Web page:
There is no turning back from anti-abortion politics. You cannot spend years equating it to murder and then become tolerant of it. Politics against abortion also have little chance of progress. Some Republicans believe the “abortion is murder” movement is a losing one.
There would seem to be no way out in this situation—damned if you do, damned if you don’t—but that indicates a way out. There isn’t an exit. Why? because Republican lawmakers are unable to control themselves. They are trapped by their own desire to die.
Republicans at the state level are criticized by Charlie Sykes of The Bulwark and Matt Lewis of The Daily Beast for their unwillingness to adapt to shifting abortion politics. Both claim that independent voters would continue to push the Republicans to the limit if they don’t reverse course in response to outright abortion bans in swing states, citing this week’s lopsided Wisconsin election (where the Democratic nominee easily won the seat on the state Supreme Court).
Lewis claimed on Twitter that Republicans in state legislatures “would be paying attention to the outcomes in Wisconsin — and taking them seriously” if they were “sick of losing. That doesn’t imply that their fundamental views on abortion would change. But it does imply that they would be occupied developing a plan.
Whether the GOP is addicted to losing is the question Sykes poses in his headline. The GOP simply smacks its lips and declares, “This is fine,” despite all of the red blinking lights that are flashing everywhere. Please write more,” he wrote.
Republicans must adjust their stance on abortion to better reflect voter sentiment or they will experience yet another setback in 2024. In swing states, a complete prohibition is unpopular. Republicans who stick to that stance may soon discover that election setbacks result in state abortion laws that are even more liberal than those established by Roe. As a result of last year’s humiliation, Michigan is currently there.
The majority of Americans believe that abortion should be legal with a few restrictions here and there, thus these Republicans’ stance couldn’t be more in line with what voters want. However, they are unable to alter their stance for fear of being charged with being complacent about murder. Not poorly promoting anti-abortion politics is the issue. Politics against abortion are the issue.
Consider a key anti-abortion political tenet that supplements the first point in order to grasp the issue clearly: abortion = murder. A man was a man, a woman was a woman, and an embryo was not offered up as a sacrifice to modernity back in the day. This is the main concept of the film.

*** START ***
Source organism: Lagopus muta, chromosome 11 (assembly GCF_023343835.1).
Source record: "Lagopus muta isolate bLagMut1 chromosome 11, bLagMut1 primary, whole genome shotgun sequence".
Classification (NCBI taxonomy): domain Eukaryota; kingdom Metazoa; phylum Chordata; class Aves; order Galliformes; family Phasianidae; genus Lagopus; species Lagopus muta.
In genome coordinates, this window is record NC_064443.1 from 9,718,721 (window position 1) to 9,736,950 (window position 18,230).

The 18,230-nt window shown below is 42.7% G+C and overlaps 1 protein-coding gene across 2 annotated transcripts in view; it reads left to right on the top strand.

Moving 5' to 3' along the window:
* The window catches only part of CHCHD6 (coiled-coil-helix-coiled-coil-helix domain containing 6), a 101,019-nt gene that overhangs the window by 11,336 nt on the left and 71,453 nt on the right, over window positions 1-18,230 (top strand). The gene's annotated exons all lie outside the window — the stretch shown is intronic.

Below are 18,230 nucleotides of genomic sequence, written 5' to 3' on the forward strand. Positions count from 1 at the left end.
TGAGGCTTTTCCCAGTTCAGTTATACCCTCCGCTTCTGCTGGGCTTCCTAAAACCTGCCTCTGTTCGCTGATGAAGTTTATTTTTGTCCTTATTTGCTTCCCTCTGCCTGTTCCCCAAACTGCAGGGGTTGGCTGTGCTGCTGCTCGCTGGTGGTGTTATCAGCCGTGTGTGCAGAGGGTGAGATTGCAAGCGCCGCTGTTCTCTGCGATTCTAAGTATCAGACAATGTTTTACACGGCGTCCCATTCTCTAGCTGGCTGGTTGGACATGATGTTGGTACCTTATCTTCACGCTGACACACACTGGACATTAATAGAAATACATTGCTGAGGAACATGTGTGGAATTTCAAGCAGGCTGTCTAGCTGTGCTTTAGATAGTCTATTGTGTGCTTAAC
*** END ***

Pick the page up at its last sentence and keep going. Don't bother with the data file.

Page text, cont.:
These days, let’s be clear, never existed. But antiabortionists think they’re there for a reason: to heighten the anguish of liberal democracy’s transition away from the past. Liberal democracy never stands still, and antiabortion trauma is no different.
Their personalities have been shaped by the event itself. Given the steadfast confidence in the existence of the past, it must. But once more, those times didn’t exist. Therefore, the opponents of abortion trap themselves in a vicious circle.
They experience more trauma the more they yearn for the past. They yearn for the past more and more as their trauma increases. Building their collective identity on victimhood is what they do. They are powerless to stop.
It is their desire to die.
The term “death drive” is Freud’s. The inventor of psychoanalysis researched World War I veterans who regularly relived their combat trauma as if it were happening right now. They struggled to recall a moment in their life when they had not been traumatized, which prevented them from moving on.
Casey Ryan Kelly used Freud’s theory to analyze the rhetoric of “Make America Great Again” in Apocalypse Man: The Death Drive and the Rhetoric of White Masculine Victimhood. He explained to me that the death drive stirs up memories of a time “before we were fractured by trauma” — when a man was a man, a woman was a woman, and an embryo was not offered up as a sacrifice to modernity.
“To reconstruct a version of ourselves that we consider to be cohesive, stable, and unified, we revisit painful experiences. Because we can never get back something we never had, the return is compulsive. So we continue to do it.
As long as the Republicans did not put themselves in danger of losing genuine power positions, the death drive was essentially harmless. They would raise a fuss about the “cRIticAl RaCE tHEory,” goof off, and then dissipate looking like victims of prejudice. They also shied away from danger. They improved their reputation.
After Roe was overturned, that was altered. The Supreme Court gave the states back control over abortion laws. With it, Republican lawmakers were no longer required to pose as victims in order to put women back in their proper roles, as they had been in the past. They might just carry it out.
However, the desire to die is compulsive. Even in the face of growing opposition from a majority that hasn’t changed its mind about abortion in decades, they will be more grotesque and macabre in their attempts to regulate or outright ban abortion the more they see themselves as victims of a trauma that never happened – and that urge won’t go away.
A new stage has been reached for the Republicans.
Their power is being wiped out by the death drive.
But they can’t help it. No message, but anti-abortion politics is the issue. Politics against abortion. Most people don’t like it. However, those who oppose abortion won’t ever understand that. They are, after all, victims.